“ ‘ “[S]ufficiency” is a term of art meaning that legal standard which is applied to determine whether the case may go to the jury or whether the evidence is legally sufficient to support the jury verdict as a matter of law.’ Black's Law Dictionary (6 Ed.1990) 1433. See, also, Crim.R. 29(A) (motion for judgment of acquittal can be granted by the trial court if the evidence is [legally] insufficient to sustain a conviction). In essence, sufficiency is a test of adequacy. Whether the evidence is legally sufficient to sustain a verdict is a question of law. State v. Robinson (1955), 162 Ohio St. 486, 55 O.O. 388, 124 N.E.2d 148. In addition, a conviction based on legally insufficient evidence constitutes a denial of due process. Tibbs v. Florida (1982), 457 U.S. 31, 45, 102 S.Ct. 2211, 2220, 72 L.Ed.2d 652, 663, citing Jackson v. Virginia (1979), 443 U.S. 307, 99 S.Ct. 2781, 61 L.Ed.2d 560.”
In State v. Jenks (1991), 61 Ohio St.3d 259, 574 N.E.2d 492, paragraph two of the syllabus, the court described the role of the appellate court in reviewing a challenge to the sufficiency of the evidence supporting a conviction:
“An appellate court's function when reviewing the sufficiency of evidence to support a criminal conviction is to examine the evidence admitted at trial to determine whether such evidence, if believed, would convince the average mind of the defendant's guilt beyond a reasonable doubt. The relevant inquiry is whether, after viewing the evidence in a light most favorable to the prosecution, any rational trier of fact could have found the essential elements of the crime proven beyond a reasonable doubt.” Id. at paragraph two of the syllabus, citing Jackson v. Virginia, 443 U.S. 307, 99 S.Ct. 2781, 61 L.Ed.2d 560.
Moreover, the credibility of witnesses and the weight attributable to their testimony are primarily matters for the trier of fact. State v. DeHass (1967), 10 Ohio St.2d 230, 39 O.O.2d 366, 227 N.E.2d 212, paragraph one of the syllabus.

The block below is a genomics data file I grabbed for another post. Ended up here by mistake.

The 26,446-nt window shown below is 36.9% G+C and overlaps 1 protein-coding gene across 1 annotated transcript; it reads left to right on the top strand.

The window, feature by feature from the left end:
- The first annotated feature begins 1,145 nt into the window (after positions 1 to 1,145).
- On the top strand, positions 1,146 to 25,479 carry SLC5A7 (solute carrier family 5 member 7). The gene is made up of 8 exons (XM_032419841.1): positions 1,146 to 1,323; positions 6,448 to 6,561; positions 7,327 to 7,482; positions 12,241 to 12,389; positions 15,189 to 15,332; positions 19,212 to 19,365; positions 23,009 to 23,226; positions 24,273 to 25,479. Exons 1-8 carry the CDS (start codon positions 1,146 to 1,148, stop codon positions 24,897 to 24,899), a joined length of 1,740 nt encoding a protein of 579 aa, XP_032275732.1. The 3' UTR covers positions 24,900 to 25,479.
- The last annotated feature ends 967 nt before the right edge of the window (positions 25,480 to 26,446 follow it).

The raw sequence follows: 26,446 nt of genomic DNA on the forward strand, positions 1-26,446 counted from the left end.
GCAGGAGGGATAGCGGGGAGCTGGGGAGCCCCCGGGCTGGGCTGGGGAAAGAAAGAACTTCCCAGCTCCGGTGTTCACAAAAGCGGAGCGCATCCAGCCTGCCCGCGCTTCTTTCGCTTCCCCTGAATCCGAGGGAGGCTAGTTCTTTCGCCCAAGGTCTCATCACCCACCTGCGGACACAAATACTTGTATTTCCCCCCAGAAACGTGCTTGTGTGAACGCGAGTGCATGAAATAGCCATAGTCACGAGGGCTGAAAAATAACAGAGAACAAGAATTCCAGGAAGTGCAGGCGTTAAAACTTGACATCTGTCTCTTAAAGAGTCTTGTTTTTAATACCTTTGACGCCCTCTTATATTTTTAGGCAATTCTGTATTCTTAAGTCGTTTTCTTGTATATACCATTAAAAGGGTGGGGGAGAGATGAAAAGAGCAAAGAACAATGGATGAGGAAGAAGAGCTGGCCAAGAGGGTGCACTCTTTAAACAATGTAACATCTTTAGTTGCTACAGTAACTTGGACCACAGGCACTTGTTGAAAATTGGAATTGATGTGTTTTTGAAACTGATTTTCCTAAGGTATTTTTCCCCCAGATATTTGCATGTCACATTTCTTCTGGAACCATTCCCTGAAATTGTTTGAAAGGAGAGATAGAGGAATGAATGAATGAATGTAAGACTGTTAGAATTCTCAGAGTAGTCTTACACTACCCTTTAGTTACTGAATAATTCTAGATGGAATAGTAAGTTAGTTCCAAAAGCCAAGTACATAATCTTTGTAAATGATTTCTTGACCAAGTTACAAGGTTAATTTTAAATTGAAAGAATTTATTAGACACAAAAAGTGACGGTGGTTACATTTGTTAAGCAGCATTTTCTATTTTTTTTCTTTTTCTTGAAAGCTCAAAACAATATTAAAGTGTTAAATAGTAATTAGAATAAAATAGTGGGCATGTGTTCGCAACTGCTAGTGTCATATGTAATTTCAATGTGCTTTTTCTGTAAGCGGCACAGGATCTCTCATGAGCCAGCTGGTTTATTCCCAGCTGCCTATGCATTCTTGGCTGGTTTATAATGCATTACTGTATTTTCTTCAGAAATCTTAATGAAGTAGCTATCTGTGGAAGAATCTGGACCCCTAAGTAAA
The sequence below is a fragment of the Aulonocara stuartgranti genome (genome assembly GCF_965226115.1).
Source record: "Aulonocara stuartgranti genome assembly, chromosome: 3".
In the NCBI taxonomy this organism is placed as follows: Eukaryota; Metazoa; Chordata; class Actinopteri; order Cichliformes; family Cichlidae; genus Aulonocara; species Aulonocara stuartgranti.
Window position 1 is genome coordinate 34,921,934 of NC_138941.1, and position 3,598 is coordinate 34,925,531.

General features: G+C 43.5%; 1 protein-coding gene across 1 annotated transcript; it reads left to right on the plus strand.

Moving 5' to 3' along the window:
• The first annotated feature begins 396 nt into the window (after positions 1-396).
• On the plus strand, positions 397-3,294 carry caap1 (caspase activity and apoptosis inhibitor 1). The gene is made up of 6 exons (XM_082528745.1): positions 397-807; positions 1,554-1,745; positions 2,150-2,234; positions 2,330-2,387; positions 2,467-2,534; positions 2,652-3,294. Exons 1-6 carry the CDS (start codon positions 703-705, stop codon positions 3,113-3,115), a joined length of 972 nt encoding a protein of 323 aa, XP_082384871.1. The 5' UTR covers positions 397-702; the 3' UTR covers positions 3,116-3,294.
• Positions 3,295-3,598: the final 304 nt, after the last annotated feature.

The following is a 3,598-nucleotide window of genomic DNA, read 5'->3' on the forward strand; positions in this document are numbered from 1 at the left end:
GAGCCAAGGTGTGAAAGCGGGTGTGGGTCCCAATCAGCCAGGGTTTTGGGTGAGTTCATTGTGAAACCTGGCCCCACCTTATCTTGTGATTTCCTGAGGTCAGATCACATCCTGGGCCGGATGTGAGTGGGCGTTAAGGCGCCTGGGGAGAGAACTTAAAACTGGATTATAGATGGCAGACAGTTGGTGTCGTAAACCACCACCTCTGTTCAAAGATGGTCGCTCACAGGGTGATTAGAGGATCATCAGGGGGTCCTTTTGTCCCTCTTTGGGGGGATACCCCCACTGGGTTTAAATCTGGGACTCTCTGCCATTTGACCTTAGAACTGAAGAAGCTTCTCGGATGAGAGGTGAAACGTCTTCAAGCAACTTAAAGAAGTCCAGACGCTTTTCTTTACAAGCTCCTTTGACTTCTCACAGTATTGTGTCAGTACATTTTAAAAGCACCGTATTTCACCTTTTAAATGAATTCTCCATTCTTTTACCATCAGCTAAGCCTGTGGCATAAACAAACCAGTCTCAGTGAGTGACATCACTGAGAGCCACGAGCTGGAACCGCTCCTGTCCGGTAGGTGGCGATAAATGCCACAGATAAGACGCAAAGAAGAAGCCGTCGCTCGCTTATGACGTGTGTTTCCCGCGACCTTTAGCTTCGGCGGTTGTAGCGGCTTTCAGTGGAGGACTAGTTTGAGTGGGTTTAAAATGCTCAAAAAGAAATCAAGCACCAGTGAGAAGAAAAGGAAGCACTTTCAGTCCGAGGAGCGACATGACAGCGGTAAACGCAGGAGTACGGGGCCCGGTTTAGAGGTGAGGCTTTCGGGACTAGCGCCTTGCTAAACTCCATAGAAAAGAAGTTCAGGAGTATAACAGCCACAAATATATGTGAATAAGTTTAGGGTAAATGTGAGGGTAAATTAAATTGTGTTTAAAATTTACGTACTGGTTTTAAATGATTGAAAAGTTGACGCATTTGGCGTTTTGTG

“Possession” is defined in R.C. 2925.01(K) as follows:
“ ‘Possess' or ‘possession’ means having control over a thing or substance, but may not be inferred solely from mere access to the thing or substance through ownership or occupation of the premises upon which the thing or substance is found.”
Possession may be actual or constructive. State v. Haynes (1971), 25 Ohio St.2d 264, 54 O.O.2d 379, 267 N.E.2d 787; State v. Hankerson (1982), 70 Ohio St.2d 87, 24 O.O.3d 155, 434 N.E.2d 1362, syllabus. Constructive possession will be established where the accused was able to exercise dominion or control over the contraband. State v. Wolery (1976), 46 Ohio St.2d 316, 329, 75 O.O.2d 366, 373-374, 348 N.E.2d 351, 360-361.
With regard to the sufficiency of evidence supporting a conviction for possession of drugs which are found in an apartment with a defendant, the Supreme Court has concluded that the mere fact that the accused was the owner or lessee of premises where the narcotics were found is not sufficient to establish possession where the premises are also occupied by other individuals and the drugs are found in a common area. State v. Haynes (1971), 25 Ohio St.2d 264, 54 O.O.2d 379, 267 N.E.2d 787. Similarly, in Cincinnati v. McCartney (1971), 30 Ohio App.2d 45, 48, 59 O.O.2d 34, 35-36, 281 N.E.2d 855, 856, the court stated as follows:
“The defendants were charged with possession of marijuana. Marijuana was not found on the person of either of the defendants herein. It cannot be successfully argued that being seated six feet from growing marijuana plants in an apartment not occupied, rented or used as living quarters would be sufficient evidence to prove that they were in actual or constructive possession of such plants.”
Nonetheless, possession may be established where the defendant occupies the premises with others but the drugs are found in the defendant's living area and in plain view throughout the apartment. See State v. Boyd (1989), 63 Ohio App.3d 790, 796-797, 580 N.E.2d 443, 446-447. Accord State v. Thompson June 9, 1994), Cuyahoga App. No. 63369, unreported, 1994 WL 258665. Finally, readily useable drugs in close proximity to an accused may constitute sufficient circumstantial evidence to support a finding of constructive possession. See State v. Pruitt (1984), 18 Ohio App.3d 50, 58, 18 OBR 163, 171-172, 480 N.E.2d 499, 508.
Applying the foregoing, we note that the state's evidence demonstrated that on July 2, 1996, the informant approached defendant and defendant ultimately asked the informant whether he needed a “rock,” then stated that the informant would have to wait until his son returned home. The following day, defendant watched as his son sold the informant a rock of crack cocaine.